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The Berkshire Eagle
April 11, 2021
She couldn't make a down payment.
Great Barrington came to the rescue.

 By Heather Bellow      

GREAT BARRINGTON — Gina Beligni is in the sunlit kitchen of her newhome, trying to dial down the excitement of her two pit bulls, Jasper and Brody, as she explains that she’s never had such a nice place to live.

      She had spent the last few years trying to downsize, and righting her finances and credit after a divorce left her with a Sandisfield home that she couldn’t afford to carry or repair. She managed to dig herself out of a financial mess, and sold the home, capitalizing on a sellers real estate market that also made it hard for her to buy a new house.

      And things went sideways for a hot second.

      A missed mortgage payment in the past disqualified her from a low interest rate. Beligni, 54, makes too much at her administrative job at Fairview Hospital, but too little to qualify for significant public assistance. She thought she might end up homeless.

      “I was being refused for everything based on income,” she said. “I thought I’d have to be living in my car.”

     Then came a series of fortuitous events that led her to the Great Barrington Affordable Housing Trust Fund. Through the trust’s down payment assistance program, Beligni was able to put 20 percent down on the $145,000 townhouse, with an interest-free loan.

Gina Belingi

Gina Beligni, with one of two pitbulls at home. Beligni is one of four residents helped by the Great Barrington Affordable Housing Trust Fund's down payment assistance program.

Photo: Heather Bellow/The Berkshire Eagle

      “I started crying,” she said, about the moment when the trust committee approved the loan in a Zoom meeting. “They literally had thrown me a lifeline because it meant I didn’t have to borrow for the down payment.”

Now, she could stay in the area so her daughter, 15, could finish high school, and without having to go on the local low-income housing rolls, for which there was a 28-month waiting list the last time she checked.It’s the fourth such loan the housing trust has made since it empaneled in 2019 with $110,000 from the town’s Community Preservation Act funds; it received anther $100,000 the following year. With permission from the CPA committee, about $85,000 has gone to housing nonprofit Construct, Inc. for rental assistance.


Gina Beligni, at home in Great Barrington, after the Great Barrington Affordable Housing Trust Fund helped her with a down payment on her home.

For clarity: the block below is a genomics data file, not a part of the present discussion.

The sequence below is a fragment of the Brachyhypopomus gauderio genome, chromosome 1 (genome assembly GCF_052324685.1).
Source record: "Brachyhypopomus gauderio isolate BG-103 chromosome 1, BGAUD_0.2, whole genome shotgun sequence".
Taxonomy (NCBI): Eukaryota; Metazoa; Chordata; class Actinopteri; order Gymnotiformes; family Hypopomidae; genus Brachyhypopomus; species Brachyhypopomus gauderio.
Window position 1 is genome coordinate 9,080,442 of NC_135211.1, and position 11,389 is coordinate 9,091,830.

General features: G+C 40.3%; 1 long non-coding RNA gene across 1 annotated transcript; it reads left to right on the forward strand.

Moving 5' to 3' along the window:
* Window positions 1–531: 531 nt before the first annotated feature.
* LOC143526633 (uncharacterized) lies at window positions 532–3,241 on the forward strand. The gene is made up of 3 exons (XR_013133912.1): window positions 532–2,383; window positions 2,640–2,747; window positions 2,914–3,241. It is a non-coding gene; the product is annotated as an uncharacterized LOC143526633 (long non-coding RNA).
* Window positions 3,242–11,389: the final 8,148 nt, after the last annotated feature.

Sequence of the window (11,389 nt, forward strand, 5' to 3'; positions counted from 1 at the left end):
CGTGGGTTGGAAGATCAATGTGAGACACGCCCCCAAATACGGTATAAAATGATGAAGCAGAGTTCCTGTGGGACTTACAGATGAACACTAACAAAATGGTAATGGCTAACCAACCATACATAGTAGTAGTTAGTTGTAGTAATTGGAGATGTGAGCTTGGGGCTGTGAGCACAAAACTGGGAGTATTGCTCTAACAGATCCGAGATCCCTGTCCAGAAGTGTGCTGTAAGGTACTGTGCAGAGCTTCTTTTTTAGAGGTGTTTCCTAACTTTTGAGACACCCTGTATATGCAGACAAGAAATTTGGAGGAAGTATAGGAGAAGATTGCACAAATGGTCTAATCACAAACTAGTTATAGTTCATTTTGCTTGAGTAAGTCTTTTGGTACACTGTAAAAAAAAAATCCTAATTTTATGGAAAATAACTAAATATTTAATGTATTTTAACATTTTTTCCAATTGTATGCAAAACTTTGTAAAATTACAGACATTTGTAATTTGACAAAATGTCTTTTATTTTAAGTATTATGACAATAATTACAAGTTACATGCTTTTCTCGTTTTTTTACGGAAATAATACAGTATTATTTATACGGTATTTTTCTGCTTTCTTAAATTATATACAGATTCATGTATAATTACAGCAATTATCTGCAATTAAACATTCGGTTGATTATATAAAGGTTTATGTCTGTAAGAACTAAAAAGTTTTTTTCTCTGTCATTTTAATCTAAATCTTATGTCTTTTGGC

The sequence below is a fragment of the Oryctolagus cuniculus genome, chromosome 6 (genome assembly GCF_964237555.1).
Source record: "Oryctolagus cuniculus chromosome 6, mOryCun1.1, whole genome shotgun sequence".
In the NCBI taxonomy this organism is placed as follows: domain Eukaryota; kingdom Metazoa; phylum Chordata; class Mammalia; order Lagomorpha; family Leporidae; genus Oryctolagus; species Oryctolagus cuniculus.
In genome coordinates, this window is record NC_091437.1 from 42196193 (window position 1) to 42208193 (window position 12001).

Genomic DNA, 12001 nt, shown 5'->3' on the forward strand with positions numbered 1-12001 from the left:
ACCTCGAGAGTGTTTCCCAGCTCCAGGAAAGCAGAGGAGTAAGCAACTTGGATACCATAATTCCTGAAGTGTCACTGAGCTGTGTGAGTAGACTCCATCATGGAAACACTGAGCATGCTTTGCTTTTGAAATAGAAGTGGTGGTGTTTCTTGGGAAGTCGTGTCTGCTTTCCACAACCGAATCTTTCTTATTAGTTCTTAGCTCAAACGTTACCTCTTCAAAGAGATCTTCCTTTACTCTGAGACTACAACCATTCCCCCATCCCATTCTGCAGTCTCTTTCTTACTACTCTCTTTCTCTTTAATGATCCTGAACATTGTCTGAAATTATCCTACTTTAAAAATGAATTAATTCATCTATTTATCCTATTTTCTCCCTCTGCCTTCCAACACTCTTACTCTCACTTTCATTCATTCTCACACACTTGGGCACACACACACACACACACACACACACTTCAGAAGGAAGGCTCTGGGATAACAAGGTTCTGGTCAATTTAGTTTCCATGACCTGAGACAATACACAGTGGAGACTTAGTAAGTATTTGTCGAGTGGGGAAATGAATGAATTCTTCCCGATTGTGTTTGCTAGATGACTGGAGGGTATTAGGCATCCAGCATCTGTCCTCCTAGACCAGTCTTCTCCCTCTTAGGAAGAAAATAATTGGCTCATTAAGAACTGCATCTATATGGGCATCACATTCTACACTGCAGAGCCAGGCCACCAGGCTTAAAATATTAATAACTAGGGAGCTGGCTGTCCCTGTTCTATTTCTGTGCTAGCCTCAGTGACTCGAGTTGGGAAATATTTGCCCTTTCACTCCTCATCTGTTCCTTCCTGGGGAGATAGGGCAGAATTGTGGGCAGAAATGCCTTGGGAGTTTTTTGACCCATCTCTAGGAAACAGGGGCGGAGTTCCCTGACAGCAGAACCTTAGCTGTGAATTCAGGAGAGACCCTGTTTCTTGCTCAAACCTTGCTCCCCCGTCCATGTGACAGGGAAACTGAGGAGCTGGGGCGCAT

Photo: Heather Bellow/The Berkshire Eagle

      The trust also has acquired land and homes it will renovate and turn into affordable housing, with deed restrictions to ensure they remain so in perpetuity. It is currently requesting proposals for work on a Grove Street home, and is working with Habitat for Humanity of Central Berkshire on an affordable development off North Plain Road on town-owned land.

      For down payments, the trust partners with local banks, and will pay up to 10 percent of the purchase price for homes no more than $300,000. Not all the applicants have asked for the full 10 percent, said Bill Cooke, the committee’s chairman.

      And Cooke says that the reason so few have applied is partly because a buyer’s total household income can’t be more than 100 percent of area median income. For a family of four, that’s $80,900.

      “That combined with the fact that there aren’t many houses under $300,000 — it’s a tough requirement to fit,” he said.

      Beligni said that in an area that is “very much have and have not,” she is grateful to the trust for understanding that not everyone can afford to live and work in town. And now, she and her daughter can do things “that normal people do,” like occasionally go out to dinner.

      “Now my daughter and I can walk to the pizza place,” she said. “We live a completely different existence.”

Heather Bellow can be reached at
or 413-329-6871.

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